There are no superlatives that are superlative enough to describe what Ross Chastain did at Martinsville Speedway during the Xfinity 500, but I will try: No one has ever sent it more. No one has ever gone more flat-out than Chastain. If you don’t watch NASCAR but have ever played a video game you will recognize the desperate move, though I’m not sure this even works in a video game.
Here’s some context from Yahoo! Sports:
Chastain went from 10th to fifth on the final lap of the race by intentionally driving his car into the wall at full speed. He accelerated against the wall through the entirety of Turns 3 and 4 and passed five cars so that he would have a chance to win the 2022 Cup Series championship in the winner-take-all title race at Phoenix on Nov. 6.
Christopher Bell won the race and advanced to the final four with Chastain, Joey Logano and Chase Elliott. Chastain’s move on the final lap eliminated perennial title contender Denny Hamlin. Hamlin was in the final four ahead of Chastain via points until the final two corners.
You follow that? This is the last race before the championship and the only way to get in was for Chastain to get ahead of Denny Hamlin in two turns. The only way to do that was to slam the damn thing against the wall. This Twitter caption tells the story fairly well:
The car in the wall beats all the rest pictured ???? Martinsville needed this pic.twitter.com/G1JQDddcvG
— Storm Lee Kelly (@Storm_L_K) October 30, 2022
Is this allowed? I’m no expert, but it seems to be not-not legal. This is of the “There’s nothing in the rulebook that says a giraffe can’t play football” variety of interpretation.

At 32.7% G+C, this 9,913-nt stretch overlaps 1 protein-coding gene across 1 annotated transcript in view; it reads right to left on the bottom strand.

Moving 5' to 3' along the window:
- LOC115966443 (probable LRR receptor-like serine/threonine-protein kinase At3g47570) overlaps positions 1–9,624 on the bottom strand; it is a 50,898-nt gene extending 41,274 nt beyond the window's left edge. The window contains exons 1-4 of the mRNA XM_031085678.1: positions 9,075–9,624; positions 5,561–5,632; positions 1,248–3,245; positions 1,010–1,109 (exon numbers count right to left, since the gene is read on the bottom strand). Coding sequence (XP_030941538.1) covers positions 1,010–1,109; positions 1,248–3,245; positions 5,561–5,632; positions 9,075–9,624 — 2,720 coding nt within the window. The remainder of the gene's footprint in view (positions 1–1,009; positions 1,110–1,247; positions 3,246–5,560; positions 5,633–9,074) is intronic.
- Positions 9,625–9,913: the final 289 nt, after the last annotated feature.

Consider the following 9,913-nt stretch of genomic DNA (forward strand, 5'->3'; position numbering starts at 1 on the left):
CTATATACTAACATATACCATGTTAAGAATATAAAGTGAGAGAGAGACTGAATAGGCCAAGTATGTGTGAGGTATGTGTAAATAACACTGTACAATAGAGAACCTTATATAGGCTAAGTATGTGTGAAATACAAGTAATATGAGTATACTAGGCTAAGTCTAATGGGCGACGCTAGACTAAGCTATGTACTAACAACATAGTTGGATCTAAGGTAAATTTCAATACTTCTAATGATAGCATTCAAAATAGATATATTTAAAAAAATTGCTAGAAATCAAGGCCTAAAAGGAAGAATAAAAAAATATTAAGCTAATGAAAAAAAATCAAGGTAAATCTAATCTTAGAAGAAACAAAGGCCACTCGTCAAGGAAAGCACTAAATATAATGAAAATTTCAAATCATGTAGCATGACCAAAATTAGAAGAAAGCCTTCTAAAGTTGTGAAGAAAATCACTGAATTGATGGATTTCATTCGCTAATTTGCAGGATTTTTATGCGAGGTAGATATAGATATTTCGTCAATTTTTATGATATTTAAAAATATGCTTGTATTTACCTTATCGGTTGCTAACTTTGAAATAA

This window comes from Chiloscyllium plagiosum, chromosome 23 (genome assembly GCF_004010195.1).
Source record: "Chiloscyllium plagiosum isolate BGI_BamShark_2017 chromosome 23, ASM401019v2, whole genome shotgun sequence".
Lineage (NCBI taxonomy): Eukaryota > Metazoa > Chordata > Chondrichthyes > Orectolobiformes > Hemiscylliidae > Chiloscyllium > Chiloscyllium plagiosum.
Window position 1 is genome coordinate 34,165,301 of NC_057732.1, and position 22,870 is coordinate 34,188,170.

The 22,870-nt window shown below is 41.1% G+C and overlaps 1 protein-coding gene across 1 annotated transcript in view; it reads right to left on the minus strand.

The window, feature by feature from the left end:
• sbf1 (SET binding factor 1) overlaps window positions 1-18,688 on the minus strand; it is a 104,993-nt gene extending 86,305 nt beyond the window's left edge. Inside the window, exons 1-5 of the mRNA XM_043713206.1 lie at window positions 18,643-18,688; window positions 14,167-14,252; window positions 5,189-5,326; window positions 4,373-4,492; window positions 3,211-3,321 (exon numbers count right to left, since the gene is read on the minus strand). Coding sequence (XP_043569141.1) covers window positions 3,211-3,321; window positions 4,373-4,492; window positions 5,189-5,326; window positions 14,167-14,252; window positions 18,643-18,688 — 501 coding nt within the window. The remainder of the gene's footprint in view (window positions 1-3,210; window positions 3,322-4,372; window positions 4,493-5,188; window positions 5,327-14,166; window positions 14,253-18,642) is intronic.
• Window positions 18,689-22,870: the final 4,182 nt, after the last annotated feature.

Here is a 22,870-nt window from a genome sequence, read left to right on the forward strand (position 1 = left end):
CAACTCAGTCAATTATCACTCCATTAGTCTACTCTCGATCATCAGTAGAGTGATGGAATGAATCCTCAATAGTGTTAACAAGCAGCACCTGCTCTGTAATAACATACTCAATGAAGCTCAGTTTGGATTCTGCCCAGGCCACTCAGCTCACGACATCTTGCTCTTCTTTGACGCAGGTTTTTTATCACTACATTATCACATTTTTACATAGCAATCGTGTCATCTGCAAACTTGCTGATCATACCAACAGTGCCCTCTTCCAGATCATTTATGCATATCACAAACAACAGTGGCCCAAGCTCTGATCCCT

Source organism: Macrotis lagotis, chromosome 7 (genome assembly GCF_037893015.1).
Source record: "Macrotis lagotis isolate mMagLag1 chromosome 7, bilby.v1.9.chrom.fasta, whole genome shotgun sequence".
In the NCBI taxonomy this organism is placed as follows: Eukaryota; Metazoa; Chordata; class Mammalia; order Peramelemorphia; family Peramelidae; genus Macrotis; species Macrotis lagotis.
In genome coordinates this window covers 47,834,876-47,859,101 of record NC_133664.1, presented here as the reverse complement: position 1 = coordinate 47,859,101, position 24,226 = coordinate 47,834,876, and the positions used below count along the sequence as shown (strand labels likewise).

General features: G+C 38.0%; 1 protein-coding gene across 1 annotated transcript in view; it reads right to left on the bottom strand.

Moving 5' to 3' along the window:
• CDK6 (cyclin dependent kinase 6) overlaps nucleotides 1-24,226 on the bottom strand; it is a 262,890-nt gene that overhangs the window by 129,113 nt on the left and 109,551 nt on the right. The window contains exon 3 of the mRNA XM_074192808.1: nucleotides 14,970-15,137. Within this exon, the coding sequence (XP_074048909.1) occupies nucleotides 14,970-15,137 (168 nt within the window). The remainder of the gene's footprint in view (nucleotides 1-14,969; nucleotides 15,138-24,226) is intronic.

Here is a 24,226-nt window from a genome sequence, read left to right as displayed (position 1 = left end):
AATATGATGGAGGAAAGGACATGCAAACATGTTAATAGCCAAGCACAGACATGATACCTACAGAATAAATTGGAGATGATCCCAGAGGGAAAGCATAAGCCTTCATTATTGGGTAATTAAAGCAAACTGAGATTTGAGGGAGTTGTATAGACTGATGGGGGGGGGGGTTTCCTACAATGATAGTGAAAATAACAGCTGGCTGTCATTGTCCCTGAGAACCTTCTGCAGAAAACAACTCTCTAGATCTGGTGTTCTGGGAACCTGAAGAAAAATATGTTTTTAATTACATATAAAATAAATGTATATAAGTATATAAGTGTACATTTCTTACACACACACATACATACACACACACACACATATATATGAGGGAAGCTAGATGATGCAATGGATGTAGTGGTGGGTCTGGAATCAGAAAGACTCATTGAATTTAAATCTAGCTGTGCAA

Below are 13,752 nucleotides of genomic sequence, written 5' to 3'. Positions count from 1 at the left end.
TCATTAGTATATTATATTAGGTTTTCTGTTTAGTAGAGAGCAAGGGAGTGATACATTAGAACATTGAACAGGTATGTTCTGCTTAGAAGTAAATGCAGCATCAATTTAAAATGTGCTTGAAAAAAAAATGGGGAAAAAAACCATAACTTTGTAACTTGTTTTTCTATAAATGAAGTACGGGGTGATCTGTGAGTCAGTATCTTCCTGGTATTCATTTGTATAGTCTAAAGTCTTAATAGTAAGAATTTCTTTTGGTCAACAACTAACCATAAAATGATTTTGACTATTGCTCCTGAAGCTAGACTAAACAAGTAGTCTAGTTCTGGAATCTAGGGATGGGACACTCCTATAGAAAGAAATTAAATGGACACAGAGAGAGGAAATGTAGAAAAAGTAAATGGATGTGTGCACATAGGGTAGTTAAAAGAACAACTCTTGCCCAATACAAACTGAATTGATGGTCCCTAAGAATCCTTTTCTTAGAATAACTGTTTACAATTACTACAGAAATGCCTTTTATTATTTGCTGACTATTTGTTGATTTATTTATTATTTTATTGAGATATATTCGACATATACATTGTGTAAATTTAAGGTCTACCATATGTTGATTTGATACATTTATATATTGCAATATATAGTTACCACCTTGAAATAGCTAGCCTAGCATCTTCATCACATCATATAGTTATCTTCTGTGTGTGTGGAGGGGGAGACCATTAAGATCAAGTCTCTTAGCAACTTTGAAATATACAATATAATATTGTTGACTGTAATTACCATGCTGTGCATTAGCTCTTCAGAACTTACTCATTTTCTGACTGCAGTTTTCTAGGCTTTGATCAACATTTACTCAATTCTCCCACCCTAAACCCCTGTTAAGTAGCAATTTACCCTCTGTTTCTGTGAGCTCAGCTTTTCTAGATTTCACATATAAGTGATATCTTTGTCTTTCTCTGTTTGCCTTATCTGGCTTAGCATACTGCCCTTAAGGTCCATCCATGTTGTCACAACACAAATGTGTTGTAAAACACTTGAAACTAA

Denny Hamlin, in the purple-and-blue-and-white #11 Camry is the person who would have been in the final four. Here’s what Hamlin says in the in car:
“I guess we just lost on that…”
Chase Briscoe, who was further back, got a great shot of it and had this reaction:
“If I’d have known that had worked I’d have just done that for the last eight laps.”
Fred Smith, Road & Track’s Motorsports Editor, has perhaps the best take:
I propose a two-step solution:
1. Ban the move so 25 cars don't do it on the last lap next Martinsville race
2. Build a statue of this moment outside the track and call it the "Ross Chastain rule." Really play up that it's banned in a good way.
— Fred Smith (@FredSmith914) October 30, 2022
Ignoring the irony of Kyle Larson calling a video game move embarrassing, I am reminded of some Canadian wisdom:
They don’t ask how, they ask how many.
If you’re curious, here’s Chastain explaining it himself:
Top photo via NASCAR